The Leviathan itself is roughly the same width as a typical keyboard (about 19.5 inches wide) and half as deep (about 2.75 inches), and roughly 4 inches tall. It uses very little desk space, and you still have the option of attaching it to a wall.
Razer Leviathan technical specifications
- Analog, optical, or Bluetooth v4.0 aptX connectivity
- Adjustable tilt angles (0⁰,15⁰,18⁰) for optimal sound
- 3 preset equalizer modes tuned for gaming, music and movies
- Sound bar specs
- Total power output : 30W (15W x 2RMS)
- Full range drivers : 2 x 2.5” / 63.5mm
- Tweeter drivers : 2 x 0.74” / 19 mm
- Impedance : 8Ω
- Frequency response rate : 180Hz – 20KHz
- Approximate weight : 4.4lbs / 2Kg
- Subwoofer specs
- Type : Passive
- Total power output : 30W RMS
- Full range drivers : 5.25” / 133mm
- Impedance : 8Ω
- Frequency response rate : 20Hz – 180Hz
- Approximate weight : 5.1lbs / 2.35Kg
Features and Design
The Leviathan is space efficient, but unfortunately this design aesthetic extends to its controls—and this works against it from a usability standpoint. The power button rests front and center. It’s large and prominent so it’s easy to find and press.
The control buttons, however, are not. The controls are a row of small buttons (Input select, Bluetooth, Dolby on/off, Mute, Mode, and Volume+/Volume -) that are tightly packed about ½” behind the power button. Not only are they small and tightly packed, they aren’t backlit, so they are difficult to see and differentiate by touch or visually in low light conditions.
This wouldn’t be a huge problem if the Leviathan came with a remote, but it doesn’t.
Given that the Leviathan is designed almost exclusively as a PC desktop audio solution, it’s a reasonable assumption that a fair number of PC gamers play in the dark a lot, which makes the lack of a remote or any kind of backlighting for the controls seem like an odd oversight—especially in light of the fact that Razer seems to be aiming the Leviathan (at least a little) at the broader market, i.e. the console space.
Razer’s own Web site states “The Razer Leviathan 5.1 Channel Surround Sound Bar easily fits under any desktop monitor or living room console setup.”
Perhaps so, but while the Leviathan itself is portable, its subwoofer is less so. And the lack of a remote makes using it as a console companion with a big screen TV less appealing. Another interesting point:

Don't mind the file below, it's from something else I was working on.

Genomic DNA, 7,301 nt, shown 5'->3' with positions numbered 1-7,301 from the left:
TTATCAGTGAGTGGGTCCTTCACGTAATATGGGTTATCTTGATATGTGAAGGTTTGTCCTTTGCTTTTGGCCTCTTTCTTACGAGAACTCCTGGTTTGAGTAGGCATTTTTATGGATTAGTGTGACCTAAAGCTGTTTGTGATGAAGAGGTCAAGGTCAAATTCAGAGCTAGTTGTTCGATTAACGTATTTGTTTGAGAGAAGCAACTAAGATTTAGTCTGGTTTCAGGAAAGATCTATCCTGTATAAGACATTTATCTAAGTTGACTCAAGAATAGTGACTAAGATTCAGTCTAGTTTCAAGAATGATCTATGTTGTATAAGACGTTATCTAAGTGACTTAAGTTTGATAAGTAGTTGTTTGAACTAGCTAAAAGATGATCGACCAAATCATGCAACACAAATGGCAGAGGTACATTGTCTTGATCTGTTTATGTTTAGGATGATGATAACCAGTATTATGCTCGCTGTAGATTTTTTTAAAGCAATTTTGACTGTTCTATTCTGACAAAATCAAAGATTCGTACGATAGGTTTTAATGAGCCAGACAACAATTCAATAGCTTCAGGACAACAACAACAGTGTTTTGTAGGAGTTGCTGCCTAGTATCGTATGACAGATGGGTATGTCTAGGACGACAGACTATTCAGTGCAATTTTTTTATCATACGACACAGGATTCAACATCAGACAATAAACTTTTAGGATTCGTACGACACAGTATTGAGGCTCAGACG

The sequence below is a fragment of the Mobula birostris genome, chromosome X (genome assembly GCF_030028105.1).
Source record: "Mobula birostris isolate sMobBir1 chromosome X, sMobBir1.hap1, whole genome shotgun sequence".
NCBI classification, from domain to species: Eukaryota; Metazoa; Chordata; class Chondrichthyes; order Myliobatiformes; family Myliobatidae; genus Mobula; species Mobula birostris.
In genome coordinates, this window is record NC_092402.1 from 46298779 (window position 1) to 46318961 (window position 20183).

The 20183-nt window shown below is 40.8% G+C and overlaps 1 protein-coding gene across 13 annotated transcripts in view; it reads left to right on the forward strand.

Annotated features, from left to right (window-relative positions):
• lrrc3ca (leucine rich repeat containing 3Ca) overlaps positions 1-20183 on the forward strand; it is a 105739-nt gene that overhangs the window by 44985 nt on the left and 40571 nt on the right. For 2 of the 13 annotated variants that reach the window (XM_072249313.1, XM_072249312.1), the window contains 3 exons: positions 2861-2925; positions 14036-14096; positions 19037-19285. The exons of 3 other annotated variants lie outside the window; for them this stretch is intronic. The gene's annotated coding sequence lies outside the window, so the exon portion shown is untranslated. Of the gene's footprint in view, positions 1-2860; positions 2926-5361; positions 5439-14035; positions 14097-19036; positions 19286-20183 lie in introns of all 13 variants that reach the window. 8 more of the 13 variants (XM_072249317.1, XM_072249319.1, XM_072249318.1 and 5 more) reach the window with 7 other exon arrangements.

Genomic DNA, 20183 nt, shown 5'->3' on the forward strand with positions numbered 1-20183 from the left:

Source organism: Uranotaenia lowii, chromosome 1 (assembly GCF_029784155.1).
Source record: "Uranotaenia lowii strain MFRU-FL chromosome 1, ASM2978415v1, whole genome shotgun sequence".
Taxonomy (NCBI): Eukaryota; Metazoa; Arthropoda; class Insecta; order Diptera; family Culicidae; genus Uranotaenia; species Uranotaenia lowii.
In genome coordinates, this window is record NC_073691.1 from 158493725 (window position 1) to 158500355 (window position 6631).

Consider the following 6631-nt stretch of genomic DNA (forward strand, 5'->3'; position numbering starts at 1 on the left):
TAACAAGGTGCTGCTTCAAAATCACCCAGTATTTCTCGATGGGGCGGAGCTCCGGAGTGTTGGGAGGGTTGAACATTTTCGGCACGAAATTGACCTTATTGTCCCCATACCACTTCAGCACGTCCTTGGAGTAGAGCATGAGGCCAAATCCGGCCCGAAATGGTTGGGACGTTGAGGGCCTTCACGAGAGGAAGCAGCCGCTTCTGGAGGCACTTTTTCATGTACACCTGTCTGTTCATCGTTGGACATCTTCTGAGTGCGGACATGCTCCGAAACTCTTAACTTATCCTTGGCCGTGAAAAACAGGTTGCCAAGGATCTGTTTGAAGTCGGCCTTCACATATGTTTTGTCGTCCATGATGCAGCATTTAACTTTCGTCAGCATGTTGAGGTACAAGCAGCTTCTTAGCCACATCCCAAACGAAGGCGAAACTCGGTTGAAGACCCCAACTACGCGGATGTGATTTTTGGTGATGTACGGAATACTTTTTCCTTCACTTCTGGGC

Regardless, the Leviathan’s flexibility is still an asset. Bluetooth connectivity is a definite plus, although I’m more skeptical that support for NFC (Near Field Communication) is something many gamers would want or care about.
The Leviathan also comes with 2 pairs of adjustable, detachable feet so you can adjust the angle of it slightly.
Despite a few sins in design and usability, the Leviathan generally makes up for them in overall sound quality—with some minor caveats. The Leviathan delivers loud, high quality sound. The high and mid-range sounds clear and precise, and it’s complemented by the subwoofer’s strong bass. In short, you’ll enjoy the ‘pewpew’ of your lasers and the thundering explosions that follow igniting a fuel depot. Video games, movies, and music all sound excellent.
The Leviathan’s 5.1 capabilities, however, will largely go unnoticed. The Leviathan just isn’t (physically) capable of delivering any real directional cues very well. It worked well enough to provide enough directional cues inLeft 4 Dead 2 to help keep me safe from hiding, diving, charging Infected, but admittedly a stereo speaker setup or surround sound headset would probably do as well or better.
So as far as 5.1 surround sound goes, the Leviathan is no replacement for a dedicated 5.1 set up with properly positioned speakers –or even a good 5.1 gaming headset. On the other hand, relatively few PC games support surround sound, and most typical desktop PC configurations probably can’t easily accommodate a 5.1 speaker setup.
Compared to the Polk N1 that was in use prior to the Leviathan landing on my desk, the Leviathan is still a slight improvement, if only because it uses far less desktop space and comes with a nice, thumpy subwoofer. The Polk N1 has better controls (i.e. bigger buttons), includes a small remote, and delivers better surround sound—but mainly because it’s nearly three times as wide as the leviathan, hence the outer surround sound channels are more distinct. The N1 is also more expensive—especially if you add the cost of an optional subwoofer.
But despite its modest ergonomic failures, the Razer Leviathan delivers where it really counts: good, high-quality, crystal-clear Dolby sound with strong bass that is just about perfect for most typical PC desktop setups. Bluetooth and auxiliary connectors add to the appeal, though I’m not sure I see much of a ‘use case’ for using Bluetooth. (If I’m at my PC, I would think most of us would use it for playback and not our smartphones.)
Overall: 8/10 – Recommended
The Leviathan delivers great sound and strong bass from a small, space-efficient package. It should probably be viewed as a highly space-efficient (maybe even semi-portable) competitor to 2.1 speakers, and it might make a good companion to a portable projector/laptop for presentations or a portable ‘movie night’ companion. The lack of a remote and difficult-to-reach/use controls are its biggest weaknesses.
- Good quality sound and strong bass
- Highly space efficient
- Bluetooth, NFC, Analog and Optical inputs.
- 5.1 Capable
Could use improvement
- Surround sound capable, but actual surround quality isn’t great
- Controls could be better-placed
- A remote would be nice